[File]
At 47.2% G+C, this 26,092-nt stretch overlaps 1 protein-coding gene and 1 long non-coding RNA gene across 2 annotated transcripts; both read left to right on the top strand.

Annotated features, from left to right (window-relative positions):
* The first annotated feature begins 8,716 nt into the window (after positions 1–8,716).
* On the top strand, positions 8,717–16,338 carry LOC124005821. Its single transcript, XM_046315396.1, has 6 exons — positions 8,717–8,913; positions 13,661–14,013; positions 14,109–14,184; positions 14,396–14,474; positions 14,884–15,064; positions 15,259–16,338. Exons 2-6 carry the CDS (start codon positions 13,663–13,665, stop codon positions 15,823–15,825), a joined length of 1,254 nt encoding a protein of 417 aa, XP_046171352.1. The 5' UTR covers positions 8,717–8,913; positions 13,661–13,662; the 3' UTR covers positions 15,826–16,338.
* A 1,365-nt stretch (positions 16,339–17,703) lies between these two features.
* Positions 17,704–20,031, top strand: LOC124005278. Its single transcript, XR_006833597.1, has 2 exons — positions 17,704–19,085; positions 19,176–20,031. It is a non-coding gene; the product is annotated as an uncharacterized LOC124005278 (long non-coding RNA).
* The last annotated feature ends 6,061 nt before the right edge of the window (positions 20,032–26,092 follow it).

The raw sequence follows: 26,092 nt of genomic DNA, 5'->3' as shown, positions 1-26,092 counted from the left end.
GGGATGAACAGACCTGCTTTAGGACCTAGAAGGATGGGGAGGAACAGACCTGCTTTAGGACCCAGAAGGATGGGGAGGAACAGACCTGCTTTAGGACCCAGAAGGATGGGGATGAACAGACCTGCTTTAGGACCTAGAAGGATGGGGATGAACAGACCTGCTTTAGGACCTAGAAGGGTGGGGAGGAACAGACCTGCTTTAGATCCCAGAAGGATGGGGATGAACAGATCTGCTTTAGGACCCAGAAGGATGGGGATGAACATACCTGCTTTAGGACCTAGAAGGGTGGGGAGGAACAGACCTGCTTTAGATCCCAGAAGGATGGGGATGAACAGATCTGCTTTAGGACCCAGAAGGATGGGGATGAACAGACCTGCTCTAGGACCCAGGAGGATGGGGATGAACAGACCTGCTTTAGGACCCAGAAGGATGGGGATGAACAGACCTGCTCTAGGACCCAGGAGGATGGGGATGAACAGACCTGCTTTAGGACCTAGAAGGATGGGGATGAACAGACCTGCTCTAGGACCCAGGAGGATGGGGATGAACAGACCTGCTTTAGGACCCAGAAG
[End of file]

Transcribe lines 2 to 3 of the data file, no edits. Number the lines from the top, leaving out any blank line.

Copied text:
Annotated features, from left to right (window-relative positions):
* The first annotated feature begins 8,716 nt into the window (after positions 1–8,716).